The future of the Illawarra's football stocks is in safe hands as the Wollongong Wolves starting laying the foundations for their return to the national stage.
Football Australia on Monday revealed that the Wolves would be among the eight initial clubs to take part in the first National Second Tier competition. They will be joined by fellow NPL NSW clubs Sydney Olympic, Marconi, APIA Leichhardt and Sydney United 58, along with Victorian outfits, Preston Lions, South Melbourne and Avondale.
FA has already committed to unveiling two or four more teams ahead of the inaugural NST kicking off in March/April 2025.
It's a big win for the Wolves and football in the Illawarra.
Wollongong has always been a great production line for promising talent to get to the now-defunct National Soccer League and the A-League, but the region's youth are set to receive a direct pathway from junior level through to the top-flight via the Wolves program.
Jacob Timpano is one person who understands the importance of needing the right support in your bid to become a professional player. The central defender played for the Wolves in the National Soccer League before going on to win an A-League championship with Sydney FC.
In his post-playing days, Timpano returned to the Wolves to take the reins as head coach. He is now the club's technical director.
"As a kid growing up in the region, I always had the Wolves playing on a national stage to strive for - and I was able to achieve that goal," Timpano told the Mercury.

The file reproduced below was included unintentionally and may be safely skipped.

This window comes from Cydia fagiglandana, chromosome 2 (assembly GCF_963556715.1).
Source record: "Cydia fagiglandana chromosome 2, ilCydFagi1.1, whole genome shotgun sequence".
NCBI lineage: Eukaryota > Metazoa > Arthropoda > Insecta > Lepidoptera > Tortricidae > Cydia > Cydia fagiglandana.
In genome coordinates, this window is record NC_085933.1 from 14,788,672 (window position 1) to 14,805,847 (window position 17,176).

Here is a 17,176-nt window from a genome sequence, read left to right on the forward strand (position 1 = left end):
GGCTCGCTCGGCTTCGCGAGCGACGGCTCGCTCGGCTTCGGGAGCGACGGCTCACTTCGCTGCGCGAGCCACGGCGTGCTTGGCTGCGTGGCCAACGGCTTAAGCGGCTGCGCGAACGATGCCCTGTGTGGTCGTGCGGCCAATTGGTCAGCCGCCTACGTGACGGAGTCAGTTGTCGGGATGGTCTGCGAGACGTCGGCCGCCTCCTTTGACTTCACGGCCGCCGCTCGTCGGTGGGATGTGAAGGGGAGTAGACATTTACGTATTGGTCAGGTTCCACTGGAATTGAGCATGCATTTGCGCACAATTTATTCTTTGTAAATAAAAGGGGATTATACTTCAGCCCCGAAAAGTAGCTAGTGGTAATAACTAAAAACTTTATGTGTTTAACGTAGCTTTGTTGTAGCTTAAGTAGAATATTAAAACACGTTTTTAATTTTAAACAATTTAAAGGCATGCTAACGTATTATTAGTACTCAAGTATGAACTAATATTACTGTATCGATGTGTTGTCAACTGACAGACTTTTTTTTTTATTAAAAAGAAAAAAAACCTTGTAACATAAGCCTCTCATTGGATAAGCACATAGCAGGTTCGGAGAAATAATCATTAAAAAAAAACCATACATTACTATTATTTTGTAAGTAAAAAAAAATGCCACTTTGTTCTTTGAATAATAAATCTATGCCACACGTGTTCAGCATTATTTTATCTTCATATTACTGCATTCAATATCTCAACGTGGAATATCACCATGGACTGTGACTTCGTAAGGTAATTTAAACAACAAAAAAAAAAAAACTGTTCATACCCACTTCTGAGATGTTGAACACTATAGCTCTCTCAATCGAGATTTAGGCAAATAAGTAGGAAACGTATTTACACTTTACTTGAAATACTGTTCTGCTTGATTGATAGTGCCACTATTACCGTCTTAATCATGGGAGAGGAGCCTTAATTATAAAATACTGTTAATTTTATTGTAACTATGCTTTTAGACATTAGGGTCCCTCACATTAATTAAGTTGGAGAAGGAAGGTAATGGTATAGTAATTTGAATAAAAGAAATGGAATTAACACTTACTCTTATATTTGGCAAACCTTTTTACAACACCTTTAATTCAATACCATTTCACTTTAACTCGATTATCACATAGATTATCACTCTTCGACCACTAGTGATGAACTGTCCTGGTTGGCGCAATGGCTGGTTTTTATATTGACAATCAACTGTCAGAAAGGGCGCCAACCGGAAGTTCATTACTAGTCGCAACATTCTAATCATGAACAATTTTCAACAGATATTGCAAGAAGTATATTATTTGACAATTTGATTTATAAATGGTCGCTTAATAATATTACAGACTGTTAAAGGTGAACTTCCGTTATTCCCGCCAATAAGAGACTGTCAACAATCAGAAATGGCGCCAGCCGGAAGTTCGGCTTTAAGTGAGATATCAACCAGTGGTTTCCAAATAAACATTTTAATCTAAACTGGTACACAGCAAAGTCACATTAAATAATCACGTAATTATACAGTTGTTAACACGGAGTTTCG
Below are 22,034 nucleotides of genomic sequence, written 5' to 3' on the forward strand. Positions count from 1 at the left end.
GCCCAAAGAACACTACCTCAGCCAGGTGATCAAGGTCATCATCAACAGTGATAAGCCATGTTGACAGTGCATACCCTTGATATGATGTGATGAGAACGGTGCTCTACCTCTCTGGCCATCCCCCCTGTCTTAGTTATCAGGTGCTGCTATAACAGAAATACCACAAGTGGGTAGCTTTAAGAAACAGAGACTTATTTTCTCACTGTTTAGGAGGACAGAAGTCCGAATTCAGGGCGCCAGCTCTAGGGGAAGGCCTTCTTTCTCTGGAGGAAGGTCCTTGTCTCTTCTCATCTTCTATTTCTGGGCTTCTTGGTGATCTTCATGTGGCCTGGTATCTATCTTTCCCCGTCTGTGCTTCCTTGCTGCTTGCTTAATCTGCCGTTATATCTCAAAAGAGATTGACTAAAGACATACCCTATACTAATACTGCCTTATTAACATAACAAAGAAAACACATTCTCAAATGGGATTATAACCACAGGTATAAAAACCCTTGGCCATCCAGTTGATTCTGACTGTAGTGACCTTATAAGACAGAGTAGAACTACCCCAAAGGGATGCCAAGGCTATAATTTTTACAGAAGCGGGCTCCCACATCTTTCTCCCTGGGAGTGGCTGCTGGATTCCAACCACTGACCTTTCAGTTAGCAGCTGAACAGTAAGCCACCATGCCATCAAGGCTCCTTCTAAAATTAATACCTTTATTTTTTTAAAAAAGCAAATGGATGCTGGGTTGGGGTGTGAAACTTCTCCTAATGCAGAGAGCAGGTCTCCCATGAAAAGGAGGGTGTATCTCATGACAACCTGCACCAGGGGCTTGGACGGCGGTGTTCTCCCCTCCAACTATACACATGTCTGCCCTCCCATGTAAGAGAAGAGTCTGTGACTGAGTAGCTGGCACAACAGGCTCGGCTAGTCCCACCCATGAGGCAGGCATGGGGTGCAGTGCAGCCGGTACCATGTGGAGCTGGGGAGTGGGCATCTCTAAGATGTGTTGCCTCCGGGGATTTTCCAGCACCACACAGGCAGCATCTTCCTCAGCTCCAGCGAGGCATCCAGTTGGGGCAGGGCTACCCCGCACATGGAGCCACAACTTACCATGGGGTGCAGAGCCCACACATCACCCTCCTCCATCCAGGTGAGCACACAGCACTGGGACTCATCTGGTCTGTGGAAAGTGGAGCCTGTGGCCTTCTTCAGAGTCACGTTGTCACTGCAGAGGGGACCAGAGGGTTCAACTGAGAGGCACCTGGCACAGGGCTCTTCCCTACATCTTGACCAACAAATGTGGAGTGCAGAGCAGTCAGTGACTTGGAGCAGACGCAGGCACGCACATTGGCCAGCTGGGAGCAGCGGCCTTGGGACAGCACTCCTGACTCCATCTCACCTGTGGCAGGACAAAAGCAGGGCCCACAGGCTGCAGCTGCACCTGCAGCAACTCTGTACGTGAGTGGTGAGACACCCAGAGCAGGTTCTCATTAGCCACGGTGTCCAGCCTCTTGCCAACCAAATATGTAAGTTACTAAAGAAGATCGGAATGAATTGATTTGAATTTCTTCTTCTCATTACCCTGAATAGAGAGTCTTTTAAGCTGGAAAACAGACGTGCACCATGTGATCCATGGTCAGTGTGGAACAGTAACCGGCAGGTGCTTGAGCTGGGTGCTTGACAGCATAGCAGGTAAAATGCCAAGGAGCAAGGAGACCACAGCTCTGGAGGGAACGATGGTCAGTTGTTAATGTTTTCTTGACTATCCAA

"Now there's an opportunity for the kids of our region to do the same. And I think it's the perfect opportunity - and timing - for the stakeholders in the game locally to come together for the betterment of youth development because there's going to be that pathway available.
"We've done our time in the NPL. We've been through lows and some highs, but the club is in a good position now. (Wolves chairman) Tory Lavalle has backed the club for the last little bit of time, and there's some good people involved to get it the point it is now.
"But moving forward, going to that next level, it's going to take a collective effort and the local community to get behind and support the team - as any club on a national stage needs, and deserves."
Luke Wilkshire is another Wollongong product who enjoyed the rise to playing at the highest level in Australia.
The former Socceroo spent a decade-and-a-half playing for clubs around the world before returning to Australia to play for Sydney FC in 2016. Wilkshire - who then came back to Wollongong to become the Wolves head coach - said the NST promotion was a great boost for Illawarra football.
"You look at the numbers that we have in our region who have been craving that opportunity to go further in the game, and that's another step forward," Wilkshire said.
"It's a another step for them to play at A-League level or try get them overseas to fulfil their potential and their dreams."
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